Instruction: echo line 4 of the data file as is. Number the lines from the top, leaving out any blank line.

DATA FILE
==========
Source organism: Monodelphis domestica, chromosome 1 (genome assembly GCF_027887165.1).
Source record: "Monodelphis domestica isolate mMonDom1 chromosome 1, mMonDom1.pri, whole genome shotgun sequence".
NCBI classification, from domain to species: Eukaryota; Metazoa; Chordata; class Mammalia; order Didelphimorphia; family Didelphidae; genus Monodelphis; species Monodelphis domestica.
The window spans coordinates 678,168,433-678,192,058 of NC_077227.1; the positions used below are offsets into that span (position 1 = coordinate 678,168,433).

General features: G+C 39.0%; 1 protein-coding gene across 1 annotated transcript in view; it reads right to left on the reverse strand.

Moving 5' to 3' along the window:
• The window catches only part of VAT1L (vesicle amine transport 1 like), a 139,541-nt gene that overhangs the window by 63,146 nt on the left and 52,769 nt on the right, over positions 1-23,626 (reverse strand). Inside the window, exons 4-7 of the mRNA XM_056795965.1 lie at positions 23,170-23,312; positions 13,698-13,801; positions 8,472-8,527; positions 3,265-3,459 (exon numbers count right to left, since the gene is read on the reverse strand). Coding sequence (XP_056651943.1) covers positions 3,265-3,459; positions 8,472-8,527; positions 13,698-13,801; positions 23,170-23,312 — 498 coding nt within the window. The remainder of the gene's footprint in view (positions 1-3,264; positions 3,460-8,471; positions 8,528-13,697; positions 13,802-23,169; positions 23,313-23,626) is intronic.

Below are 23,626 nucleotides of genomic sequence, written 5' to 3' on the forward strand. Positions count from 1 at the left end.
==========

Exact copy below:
The window spans coordinates 678,168,433-678,192,058 of NC_077227.1; the positions used below are offsets into that span (position 1 = coordinate 678,168,433).